What is a property inventory?

A property inventory is the inspection of a property and its contents and condition. Here is a detailed look at exactly what a property inventory is, why it is important, and how it works. 

How does the inventory work?

A property inventory is usually carried out by an inventory clerk and results in a report that accompanies tenancy agreements. Carried out at the start of a tenancy to confirm and examine the condition and contents of a property, the report is a reference document to be used at the end of the tenancy agreement.

What does the inventory look at?

The contents and condition of the property and its fixtures and fittings are noted on the report, so aspects such as cracks in tiles and stains on carpets should all be noted, along with details of meter readings, keys, and smoke and carbon monoxide detectors. 

Property inventories are in-depth documents, but they can differ in format, structure and the exact level of detail. Reports usually include a Schedule of Condition, which is a description of the overall condition of the property. Simple tick-box inventory forms can indicate damage, cleanliness, and working order of the property and its fixtures and fittings without accompanying descriptions. More comprehensive reports can include photographs of fixtures and fittings and detailed descriptions of items and conditions. For any landlord wondering if it is worth carrying out a property inventory, or any agent asking “why would I use property inventory software?”, using property inventory software means it is straightforward to select the appropriate format to establish the necessary level of detail required.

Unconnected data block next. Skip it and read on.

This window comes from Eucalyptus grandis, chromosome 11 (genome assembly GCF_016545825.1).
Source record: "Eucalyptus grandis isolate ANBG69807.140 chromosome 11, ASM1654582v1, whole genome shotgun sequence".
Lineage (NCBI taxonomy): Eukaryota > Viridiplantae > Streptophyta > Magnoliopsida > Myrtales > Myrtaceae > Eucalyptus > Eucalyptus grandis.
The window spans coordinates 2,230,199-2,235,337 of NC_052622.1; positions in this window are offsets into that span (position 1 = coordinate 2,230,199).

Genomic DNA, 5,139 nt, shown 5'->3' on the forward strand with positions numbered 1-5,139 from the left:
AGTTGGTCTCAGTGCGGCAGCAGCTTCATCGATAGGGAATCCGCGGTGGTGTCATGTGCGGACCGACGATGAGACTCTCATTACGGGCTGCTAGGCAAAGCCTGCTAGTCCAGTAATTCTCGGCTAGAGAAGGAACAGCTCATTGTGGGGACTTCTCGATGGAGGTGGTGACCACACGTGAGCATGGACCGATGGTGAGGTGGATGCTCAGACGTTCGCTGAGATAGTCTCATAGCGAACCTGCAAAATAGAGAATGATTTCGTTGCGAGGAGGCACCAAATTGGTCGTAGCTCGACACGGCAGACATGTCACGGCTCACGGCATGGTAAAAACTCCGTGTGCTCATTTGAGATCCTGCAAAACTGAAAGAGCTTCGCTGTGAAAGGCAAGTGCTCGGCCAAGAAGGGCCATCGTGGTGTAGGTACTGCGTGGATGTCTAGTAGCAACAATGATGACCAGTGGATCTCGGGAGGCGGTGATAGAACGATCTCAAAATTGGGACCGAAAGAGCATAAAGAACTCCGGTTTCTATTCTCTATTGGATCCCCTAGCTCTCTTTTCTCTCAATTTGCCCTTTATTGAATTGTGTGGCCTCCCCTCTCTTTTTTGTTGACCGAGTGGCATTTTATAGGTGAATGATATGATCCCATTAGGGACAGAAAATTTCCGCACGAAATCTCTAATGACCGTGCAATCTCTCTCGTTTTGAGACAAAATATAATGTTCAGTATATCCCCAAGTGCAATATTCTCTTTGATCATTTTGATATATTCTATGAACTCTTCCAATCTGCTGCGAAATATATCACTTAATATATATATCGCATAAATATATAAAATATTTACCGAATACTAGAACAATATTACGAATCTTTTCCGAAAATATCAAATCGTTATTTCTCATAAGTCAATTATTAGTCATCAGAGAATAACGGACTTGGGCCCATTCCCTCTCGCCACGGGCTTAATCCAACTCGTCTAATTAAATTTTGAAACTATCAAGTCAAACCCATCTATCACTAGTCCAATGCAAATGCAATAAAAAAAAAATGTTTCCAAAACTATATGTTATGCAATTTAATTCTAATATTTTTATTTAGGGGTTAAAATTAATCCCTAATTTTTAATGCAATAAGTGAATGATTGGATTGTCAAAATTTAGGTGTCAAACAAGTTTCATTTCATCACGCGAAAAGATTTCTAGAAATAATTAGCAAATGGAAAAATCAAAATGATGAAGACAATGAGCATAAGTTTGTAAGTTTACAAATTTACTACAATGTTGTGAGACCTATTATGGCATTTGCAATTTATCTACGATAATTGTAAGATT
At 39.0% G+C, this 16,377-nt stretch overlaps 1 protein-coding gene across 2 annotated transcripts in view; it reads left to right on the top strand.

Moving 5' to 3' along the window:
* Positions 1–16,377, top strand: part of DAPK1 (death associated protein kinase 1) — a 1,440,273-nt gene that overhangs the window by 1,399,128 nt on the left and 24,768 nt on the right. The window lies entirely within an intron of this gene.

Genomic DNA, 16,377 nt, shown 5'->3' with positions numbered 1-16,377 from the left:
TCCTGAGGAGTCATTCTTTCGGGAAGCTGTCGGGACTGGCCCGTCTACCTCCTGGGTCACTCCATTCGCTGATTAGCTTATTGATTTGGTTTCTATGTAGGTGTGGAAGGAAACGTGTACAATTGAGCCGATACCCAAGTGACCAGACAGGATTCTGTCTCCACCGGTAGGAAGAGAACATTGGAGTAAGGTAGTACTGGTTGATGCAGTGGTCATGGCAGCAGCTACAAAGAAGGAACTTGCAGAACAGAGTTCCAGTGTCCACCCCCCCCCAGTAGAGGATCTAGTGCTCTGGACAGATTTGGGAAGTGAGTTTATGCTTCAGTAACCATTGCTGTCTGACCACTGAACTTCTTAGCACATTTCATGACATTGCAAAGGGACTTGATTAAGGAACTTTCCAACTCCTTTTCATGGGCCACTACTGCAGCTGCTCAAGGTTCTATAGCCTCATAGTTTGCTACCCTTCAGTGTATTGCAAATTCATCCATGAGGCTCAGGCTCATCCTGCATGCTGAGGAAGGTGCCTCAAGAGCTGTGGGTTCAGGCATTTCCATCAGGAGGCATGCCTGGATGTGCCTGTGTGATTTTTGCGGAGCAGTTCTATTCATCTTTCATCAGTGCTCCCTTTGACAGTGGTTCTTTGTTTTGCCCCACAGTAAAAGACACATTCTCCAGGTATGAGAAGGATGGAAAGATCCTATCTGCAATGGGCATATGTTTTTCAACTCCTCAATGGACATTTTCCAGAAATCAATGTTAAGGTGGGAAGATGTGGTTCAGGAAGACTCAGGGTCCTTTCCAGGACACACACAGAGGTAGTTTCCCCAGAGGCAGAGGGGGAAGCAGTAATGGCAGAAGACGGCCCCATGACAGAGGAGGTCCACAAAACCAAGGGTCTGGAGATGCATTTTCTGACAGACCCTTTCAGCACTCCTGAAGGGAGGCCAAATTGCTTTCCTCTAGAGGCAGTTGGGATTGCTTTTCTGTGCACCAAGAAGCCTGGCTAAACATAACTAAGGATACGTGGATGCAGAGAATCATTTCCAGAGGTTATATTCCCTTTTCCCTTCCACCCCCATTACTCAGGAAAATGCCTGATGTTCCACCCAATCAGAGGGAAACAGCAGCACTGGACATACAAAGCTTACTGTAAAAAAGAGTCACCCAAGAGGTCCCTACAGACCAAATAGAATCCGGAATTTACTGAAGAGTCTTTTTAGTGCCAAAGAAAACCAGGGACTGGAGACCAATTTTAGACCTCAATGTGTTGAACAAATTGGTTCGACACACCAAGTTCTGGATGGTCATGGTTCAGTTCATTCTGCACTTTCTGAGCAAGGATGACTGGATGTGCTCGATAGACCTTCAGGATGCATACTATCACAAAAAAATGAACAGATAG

What is the purpose and is it worth it?

Essentially, the inventory report comes in to play at the end of the tenancy if there is any disagreement over the condition in which the tenant has left the property or the fixtures and fittings. Since 2007, all security deposits must be protected in a security deposit or insurance scheme that provides a third-party adjudicator should a disagreement arise. The property inventory report serves both parties in the tenancy to reduce or resolve end-of-tenancy disputes. 

In conclusion, the property inventory is a crucial part of the tenancy process and documentation. It does not necessarily need to be difficult to carry out, and the benefits for both parties are clear.